CEO Leah Armstrong said it is vital for the success of reconciliation that there are strong and effective protections against racial vilification in Australian law.
“While we believe uncompromisingly in free speech and acknowledge the rights of people to be able to say and write things that may offend some we think it essential that society draw the line at gratuitous hate speech,” said Ms Armstrong. “Governments must balance the competing interests of free speech with the equally compelling right of people to live without being subjected to crude and racist insults.
“Reconciliation is about building respectful relationships between Australians of different racial and cultural backgrounds, and while it is impossible to coerce people into respecting difference it’s important that as a society we set a line that shouldn’t be crossed.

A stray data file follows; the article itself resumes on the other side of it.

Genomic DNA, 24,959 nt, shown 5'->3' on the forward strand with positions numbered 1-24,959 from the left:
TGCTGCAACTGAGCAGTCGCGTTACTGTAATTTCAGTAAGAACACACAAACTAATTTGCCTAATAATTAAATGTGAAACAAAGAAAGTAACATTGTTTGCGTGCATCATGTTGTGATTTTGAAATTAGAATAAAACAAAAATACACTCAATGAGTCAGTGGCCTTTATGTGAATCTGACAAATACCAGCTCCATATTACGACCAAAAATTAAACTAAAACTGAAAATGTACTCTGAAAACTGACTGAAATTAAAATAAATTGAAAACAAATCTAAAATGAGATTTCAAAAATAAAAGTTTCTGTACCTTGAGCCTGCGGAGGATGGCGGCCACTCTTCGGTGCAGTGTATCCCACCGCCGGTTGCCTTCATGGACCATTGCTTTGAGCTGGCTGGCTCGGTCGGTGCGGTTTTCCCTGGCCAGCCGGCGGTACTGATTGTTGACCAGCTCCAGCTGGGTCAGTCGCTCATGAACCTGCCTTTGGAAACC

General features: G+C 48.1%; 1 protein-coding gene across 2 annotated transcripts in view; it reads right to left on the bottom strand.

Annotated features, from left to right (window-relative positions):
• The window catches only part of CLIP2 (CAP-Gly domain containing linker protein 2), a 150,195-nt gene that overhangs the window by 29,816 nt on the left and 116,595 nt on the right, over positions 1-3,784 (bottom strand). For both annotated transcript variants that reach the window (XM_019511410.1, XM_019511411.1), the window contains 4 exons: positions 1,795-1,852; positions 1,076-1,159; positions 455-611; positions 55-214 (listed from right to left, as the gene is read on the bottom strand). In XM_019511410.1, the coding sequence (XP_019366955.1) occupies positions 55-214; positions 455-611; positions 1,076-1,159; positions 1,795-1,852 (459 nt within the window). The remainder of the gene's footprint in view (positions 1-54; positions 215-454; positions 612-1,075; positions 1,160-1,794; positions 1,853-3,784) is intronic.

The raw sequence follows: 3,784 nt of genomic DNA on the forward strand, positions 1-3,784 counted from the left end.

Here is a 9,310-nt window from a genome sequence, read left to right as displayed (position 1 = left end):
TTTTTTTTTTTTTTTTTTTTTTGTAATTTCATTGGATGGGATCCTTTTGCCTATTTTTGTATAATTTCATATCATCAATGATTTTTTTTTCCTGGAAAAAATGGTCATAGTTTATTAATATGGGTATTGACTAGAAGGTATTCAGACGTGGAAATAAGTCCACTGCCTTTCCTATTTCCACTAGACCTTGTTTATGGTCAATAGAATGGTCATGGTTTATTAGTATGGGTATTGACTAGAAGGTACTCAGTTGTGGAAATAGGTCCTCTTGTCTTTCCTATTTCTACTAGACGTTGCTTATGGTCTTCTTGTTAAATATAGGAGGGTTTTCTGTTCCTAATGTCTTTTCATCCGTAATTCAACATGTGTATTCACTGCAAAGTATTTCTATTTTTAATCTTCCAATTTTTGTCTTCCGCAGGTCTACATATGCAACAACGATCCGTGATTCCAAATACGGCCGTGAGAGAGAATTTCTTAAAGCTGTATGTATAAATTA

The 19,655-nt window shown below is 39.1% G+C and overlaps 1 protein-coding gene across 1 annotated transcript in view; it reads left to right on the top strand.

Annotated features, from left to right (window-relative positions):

“This is why we are strongly urging Attorney-General Senator George Brandis QC to proceed slowly and cautiously and heed the concerns of groups regularly subjected to racist hate speech including the Aboriginal and Torres Strait Islander, Jewish and Muslim communities.
“There is a very fine line between deliberate racist abuse and racist violence and in the interests of maintaining a cohesive and democratic Australia the continued protection of minority groups from this kind of abuse is essential.”
Ms Armstrong said there is a growing medical research consensus that racism is a social determinant of health; that exposure to racism is a cause of sickness and ill-health.
“It is clear from studies published in the Medical Journal of Australia and by the World Health Organisation that reducing racism is not a “feel-good” objective but rather a key component for closing the gap in health, employment and education outcomes between Aboriginal and Torres Strait Islander people and other Australians.
“Despite Australia making progress towards reconciliation, racial vilification complaints to the Australian Human Rights Commission increased 59 per cent last year and Aboriginal and Torres Strait Islander people continue to suffer from both systemic and casual racism”, said Ms Armstrong.
“Now is not the time to retreat from racism and rather than abandoning legal protection for minorities we suggest that Governments should be investing more in public awareness and education.”